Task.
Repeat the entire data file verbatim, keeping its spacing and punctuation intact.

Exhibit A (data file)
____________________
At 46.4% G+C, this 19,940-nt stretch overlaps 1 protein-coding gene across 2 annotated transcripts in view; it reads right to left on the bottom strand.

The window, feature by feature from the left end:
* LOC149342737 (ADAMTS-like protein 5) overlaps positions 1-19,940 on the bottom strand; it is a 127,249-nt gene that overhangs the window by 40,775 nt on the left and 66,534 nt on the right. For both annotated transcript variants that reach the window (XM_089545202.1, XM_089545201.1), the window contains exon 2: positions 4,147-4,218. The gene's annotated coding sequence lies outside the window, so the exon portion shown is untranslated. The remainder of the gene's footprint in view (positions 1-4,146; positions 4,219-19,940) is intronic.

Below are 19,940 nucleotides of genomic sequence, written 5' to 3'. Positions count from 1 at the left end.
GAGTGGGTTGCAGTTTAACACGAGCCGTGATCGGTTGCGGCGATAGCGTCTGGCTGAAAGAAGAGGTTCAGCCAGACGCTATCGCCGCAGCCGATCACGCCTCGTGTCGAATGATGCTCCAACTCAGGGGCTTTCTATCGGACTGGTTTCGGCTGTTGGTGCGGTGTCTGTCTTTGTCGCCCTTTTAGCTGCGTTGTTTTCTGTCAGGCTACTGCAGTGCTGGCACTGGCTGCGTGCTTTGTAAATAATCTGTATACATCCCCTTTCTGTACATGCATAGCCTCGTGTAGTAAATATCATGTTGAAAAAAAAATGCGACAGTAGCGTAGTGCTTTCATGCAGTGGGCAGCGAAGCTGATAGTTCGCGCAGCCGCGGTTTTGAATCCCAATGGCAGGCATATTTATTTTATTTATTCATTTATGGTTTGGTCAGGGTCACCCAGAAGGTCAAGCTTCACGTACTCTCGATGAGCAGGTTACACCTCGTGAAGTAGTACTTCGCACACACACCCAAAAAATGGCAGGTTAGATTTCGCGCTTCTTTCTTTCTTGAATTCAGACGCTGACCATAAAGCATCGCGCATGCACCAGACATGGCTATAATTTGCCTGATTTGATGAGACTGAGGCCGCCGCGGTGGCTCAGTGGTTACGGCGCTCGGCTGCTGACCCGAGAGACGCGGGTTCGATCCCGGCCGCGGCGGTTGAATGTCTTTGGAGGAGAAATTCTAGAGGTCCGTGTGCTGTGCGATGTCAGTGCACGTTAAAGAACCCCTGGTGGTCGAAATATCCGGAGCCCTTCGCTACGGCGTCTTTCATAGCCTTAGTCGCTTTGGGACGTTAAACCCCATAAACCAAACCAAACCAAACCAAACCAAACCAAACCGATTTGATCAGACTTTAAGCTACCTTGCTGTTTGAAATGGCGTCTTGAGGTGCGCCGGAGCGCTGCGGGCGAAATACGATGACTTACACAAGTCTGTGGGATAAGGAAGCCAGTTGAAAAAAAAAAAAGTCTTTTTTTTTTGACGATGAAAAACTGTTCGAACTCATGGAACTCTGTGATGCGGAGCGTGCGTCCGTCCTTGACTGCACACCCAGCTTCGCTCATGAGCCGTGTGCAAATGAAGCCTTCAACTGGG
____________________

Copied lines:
At 46.4% G+C, this 19,940-nt stretch overlaps 1 protein-coding gene across 2 annotated transcripts in view; it reads right to left on the bottom strand.

The window, feature by feature from the left end:
* LOC149342737 (ADAMTS-like protein 5) overlaps positions 1-19,940 on the bottom strand; it is a 127,249-nt gene that overhangs the window by 40,775 nt on the left and 66,534 nt on the right. For both annotated transcript variants that reach the window (XM_089545202.1, XM_089545201.1), the window contains exon 2: positions 4,147-4,218. The gene's annotated coding sequence lies outside the window, so the exon portion shown is untranslated. The remainder of the gene's footprint in view (positions 1-4,146; positions 4,219-19,940) is intronic.

Below are 19,940 nucleotides of genomic sequence, written 5' to 3'. Positions count from 1 at the left end.
GAGTGGGTTGCAGTTTAACACGAGCCGTGATCGGTTGCGGCGATAGCGTCTGGCTGAAAGAAGAGGTTCAGCCAGACGCTATCGCCGCAGCCGATCACGCCTCGTGTCGAATGATGCTCCAACTCAGGGGCTTTCTATCGGACTGGTTTCGGCTGTTGGTGCGGTGTCTGTCTTTGTCGCCCTTTTAGCTGCGTTGTTTTCTGTCAGGCTACTGCAGTGCTGGCACTGGCTGCGTGCTTTGTAAATAATCTGTATACATCCCCTTTCTGTACATGCATAGCCTCGTGTAGTAAATATCATGTTGAAAAAAAAATGCGACAGTAGCGTAGTGCTTTCATGCAGTGGGCAGCGAAGCTGATAGTTCGCGCAGCCGCGGTTTTGAATCCCAATGGCAGGCATATTTATTTTATTTATTCATTTATGGTTTGGTCAGGGTCACCCAGAAGGTCAAGCTTCACGTACTCTCGATGAGCAGGTTACACCTCGTGAAGTAGTACTTCGCACACACACCCAAAAAATGGCAGGTTAGATTTCGCGCTTCTTTCTTTCTTGAATTCAGACGCTGACCATAAAGCATCGCGCATGCACCAGACATGGCTATAATTTGCCTGATTTGATGAGACTGAGGCCGCCGCGGTGGCTCAGTGGTTACGGCGCTCGGCTGCTGACCCGAGAGACGCGGGTTCGATCCCGGCCGCGGCGGTTGAATGTCTTTGGAGGAGAAATTCTAGAGGTCCGTGTGCTGTGCGATGTCAGTGCACGTTAAAGAACCCCTGGTGGTCGAAATATCCGGAGCCCTTCGCTACGGCGTCTTTCATAGCCTTAGTCGCTTTGGGACGTTAAACCCCATAAACCAAACCAAACCAAACCAAACCAAACCAAACCGATTTGATCAGACTTTAAGCTACCTTGCTGTTTGAAATGGCGTCTTGAGGTGCGCCGGAGCGCTGCGGGCGAAATACGATGACTTACACAAGTCTGTGGGATAAGGAAGCCAGTTGAAAAAAAAAAAAGTCTTTTTTTTTTGACGATGAAAAACTGTTCGAACTCATGGAACTCTGTGATGCGGAGCGTGCGTCCGTCCTTGACTGCACACCCAGCTTCGCTCATGAGCCGTGTGCAAATGAAGCCTTCAACTGGG